Over the past 2 years, there has been an increase in the literature regarding COVID-19 modeling in space and time [20,21,22,23]. However, substantial uncertainty and diverging methodologies of estimation and forecasting have resulted in essential differences in the projections and inference. There have been an ongoing concerns about the availability and quality of the data that have been used to generate critical metrics for quantifying the progress made. This review seeks to appraise the data sources and assess the modeling covariates and methodological rigor of studies employing spatial and spatio-temporal methods. The review can potentially enhance the framework of infectious disease modeling, which is essential for informing modeling decisions for future pandemics in Africa.


Study registration and protocol

This review has been registered with the International Prospective Register of Systematic Reviews (PROSPERO Reference: CRD42021279767). The review will also follow the reporting guidelines outlined in the Preferred Reporting Items for Systematic Reviews and Meta-Analyses 2020 statement (PRISMA 2020) [24] in its procedures to enhance its rigor (Additional file 1).

Search strategy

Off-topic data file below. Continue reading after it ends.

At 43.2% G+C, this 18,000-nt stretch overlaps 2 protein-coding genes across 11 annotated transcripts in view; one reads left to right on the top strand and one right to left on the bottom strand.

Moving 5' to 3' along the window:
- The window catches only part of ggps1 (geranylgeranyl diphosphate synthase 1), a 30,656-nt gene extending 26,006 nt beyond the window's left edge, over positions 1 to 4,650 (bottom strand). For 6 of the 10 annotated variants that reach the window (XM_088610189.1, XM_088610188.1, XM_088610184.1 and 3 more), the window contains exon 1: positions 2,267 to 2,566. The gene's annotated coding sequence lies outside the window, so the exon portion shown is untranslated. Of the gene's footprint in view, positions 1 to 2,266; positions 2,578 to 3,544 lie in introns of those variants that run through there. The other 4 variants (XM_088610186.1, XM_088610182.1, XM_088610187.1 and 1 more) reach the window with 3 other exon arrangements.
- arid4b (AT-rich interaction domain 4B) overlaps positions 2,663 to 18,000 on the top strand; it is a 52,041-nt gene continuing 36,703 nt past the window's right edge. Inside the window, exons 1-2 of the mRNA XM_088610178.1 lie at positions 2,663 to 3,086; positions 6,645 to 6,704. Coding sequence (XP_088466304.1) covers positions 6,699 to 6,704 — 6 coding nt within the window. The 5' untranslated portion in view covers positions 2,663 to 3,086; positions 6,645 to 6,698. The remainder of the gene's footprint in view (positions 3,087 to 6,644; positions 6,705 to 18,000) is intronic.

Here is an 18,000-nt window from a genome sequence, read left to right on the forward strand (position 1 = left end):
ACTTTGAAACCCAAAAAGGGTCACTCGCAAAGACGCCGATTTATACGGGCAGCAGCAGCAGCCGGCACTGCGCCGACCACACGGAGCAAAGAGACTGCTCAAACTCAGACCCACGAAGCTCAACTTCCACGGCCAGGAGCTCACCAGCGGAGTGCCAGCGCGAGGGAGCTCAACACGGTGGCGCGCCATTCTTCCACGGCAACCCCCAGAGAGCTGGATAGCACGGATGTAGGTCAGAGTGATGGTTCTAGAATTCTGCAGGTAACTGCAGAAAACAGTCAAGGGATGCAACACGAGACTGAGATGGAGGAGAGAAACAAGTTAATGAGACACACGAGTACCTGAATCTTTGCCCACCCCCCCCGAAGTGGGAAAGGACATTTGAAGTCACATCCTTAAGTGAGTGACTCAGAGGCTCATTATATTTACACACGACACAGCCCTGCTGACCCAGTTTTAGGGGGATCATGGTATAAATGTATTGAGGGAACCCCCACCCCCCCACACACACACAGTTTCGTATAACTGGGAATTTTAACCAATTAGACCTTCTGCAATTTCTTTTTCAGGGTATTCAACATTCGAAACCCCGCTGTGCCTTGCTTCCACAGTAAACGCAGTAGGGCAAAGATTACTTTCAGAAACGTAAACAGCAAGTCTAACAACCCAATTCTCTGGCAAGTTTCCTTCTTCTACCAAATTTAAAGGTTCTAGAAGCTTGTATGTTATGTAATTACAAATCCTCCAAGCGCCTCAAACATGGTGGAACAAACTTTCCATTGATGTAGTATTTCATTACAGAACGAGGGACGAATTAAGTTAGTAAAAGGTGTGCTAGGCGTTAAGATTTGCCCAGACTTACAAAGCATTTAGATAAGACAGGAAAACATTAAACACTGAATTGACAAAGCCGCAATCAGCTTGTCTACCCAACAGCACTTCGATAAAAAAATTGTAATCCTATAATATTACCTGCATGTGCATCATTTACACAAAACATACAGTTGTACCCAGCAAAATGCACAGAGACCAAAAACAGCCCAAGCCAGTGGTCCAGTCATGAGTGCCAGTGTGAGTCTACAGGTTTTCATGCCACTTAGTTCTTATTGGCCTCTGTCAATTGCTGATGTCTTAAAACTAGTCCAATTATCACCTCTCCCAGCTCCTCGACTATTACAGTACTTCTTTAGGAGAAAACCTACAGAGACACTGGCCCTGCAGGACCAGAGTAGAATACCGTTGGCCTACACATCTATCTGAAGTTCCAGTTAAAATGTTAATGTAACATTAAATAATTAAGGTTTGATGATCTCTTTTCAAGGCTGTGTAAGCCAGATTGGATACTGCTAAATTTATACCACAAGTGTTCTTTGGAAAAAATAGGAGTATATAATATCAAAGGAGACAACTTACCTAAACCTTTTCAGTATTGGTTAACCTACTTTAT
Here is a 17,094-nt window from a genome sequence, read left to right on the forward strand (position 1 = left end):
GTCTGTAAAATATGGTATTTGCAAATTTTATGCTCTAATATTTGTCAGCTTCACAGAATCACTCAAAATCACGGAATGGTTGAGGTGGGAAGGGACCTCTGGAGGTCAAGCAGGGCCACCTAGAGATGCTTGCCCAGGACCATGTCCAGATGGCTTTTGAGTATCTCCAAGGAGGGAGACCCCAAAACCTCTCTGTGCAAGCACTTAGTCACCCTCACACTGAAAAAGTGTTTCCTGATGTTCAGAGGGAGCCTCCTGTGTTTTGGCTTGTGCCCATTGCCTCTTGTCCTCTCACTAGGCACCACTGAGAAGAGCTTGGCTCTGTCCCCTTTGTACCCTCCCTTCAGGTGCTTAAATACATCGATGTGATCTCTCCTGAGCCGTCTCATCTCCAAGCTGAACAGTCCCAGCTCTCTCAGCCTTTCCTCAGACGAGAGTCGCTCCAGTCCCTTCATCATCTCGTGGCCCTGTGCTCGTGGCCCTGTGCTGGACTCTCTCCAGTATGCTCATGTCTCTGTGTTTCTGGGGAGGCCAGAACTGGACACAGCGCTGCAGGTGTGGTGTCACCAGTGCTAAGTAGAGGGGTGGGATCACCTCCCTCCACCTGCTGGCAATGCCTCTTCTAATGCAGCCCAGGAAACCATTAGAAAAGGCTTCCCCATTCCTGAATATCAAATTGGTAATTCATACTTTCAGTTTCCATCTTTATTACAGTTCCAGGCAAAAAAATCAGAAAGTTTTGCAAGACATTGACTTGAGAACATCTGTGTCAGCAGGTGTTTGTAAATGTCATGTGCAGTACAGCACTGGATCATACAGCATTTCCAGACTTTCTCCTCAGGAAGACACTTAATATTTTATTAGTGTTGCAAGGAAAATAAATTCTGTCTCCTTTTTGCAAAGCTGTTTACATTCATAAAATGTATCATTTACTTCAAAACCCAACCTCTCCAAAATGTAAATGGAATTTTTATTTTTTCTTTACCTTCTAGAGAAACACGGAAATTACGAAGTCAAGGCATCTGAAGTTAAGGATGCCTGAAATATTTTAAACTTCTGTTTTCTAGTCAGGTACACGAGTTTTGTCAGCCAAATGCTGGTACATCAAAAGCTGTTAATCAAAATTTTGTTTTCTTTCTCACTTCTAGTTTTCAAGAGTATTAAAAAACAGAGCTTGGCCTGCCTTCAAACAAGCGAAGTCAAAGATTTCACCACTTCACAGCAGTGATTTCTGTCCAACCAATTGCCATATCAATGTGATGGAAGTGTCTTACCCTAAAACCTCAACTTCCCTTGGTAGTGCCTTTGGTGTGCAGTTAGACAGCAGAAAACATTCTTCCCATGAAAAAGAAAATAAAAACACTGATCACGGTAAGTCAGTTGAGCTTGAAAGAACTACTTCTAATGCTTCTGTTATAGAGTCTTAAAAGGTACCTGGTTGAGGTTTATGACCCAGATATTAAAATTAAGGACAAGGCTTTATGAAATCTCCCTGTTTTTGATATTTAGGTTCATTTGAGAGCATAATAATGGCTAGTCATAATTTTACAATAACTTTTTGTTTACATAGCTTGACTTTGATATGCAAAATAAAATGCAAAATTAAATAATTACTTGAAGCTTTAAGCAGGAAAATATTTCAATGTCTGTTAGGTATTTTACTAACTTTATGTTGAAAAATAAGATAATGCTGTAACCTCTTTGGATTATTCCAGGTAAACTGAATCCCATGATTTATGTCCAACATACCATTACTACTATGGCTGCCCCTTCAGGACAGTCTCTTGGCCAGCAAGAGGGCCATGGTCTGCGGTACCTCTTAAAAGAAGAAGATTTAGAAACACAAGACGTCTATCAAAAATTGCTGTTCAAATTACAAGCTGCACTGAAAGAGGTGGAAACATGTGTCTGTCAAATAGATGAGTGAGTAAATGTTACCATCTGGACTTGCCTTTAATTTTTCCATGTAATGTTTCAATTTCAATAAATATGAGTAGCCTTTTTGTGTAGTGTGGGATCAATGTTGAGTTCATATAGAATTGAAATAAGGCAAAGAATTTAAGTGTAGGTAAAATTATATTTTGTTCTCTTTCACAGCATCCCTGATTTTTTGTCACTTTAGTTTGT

In consultation with a librarian at William & Mary Libraries, a rigorous, phased, and transparent process will be undertaken to search for relevant studies, iteratively select eligible studies, and extract data from the eligible studies. The relevant studies will be searched using the following bibliographic databases, namely PubMed, SCOPUS, MEDLINE via Proquest, CINHAL via EBSCOhost, and Coronavirus Research Database using iterated search terms (Additional file 2). In order to improve the comprehensiveness of the search, thematic keywords will be funneled using Boolean operators, and a combination of medical sub-headings (MeSH) will be used and modified where necessary for each database (Table 1). The snowball technique will be used to manually trace relevant studies in the list of references of the eligible studies up to the point of saturation (i.e., no new information emerged from subsequent articles manually searched). Gray literature will also be searched via Google Scholar, and authors will be contacted for any missing publications. After that, eligible studies will be imported into RefWorks management software. Considering that on January 30, 2020, the World Health Organization officially declared COVID-19 a Public Health Emergency of International Cancer [25], the literature search will be limited to original studies published from January 30, 2020 to February 2022 (Fig. 1).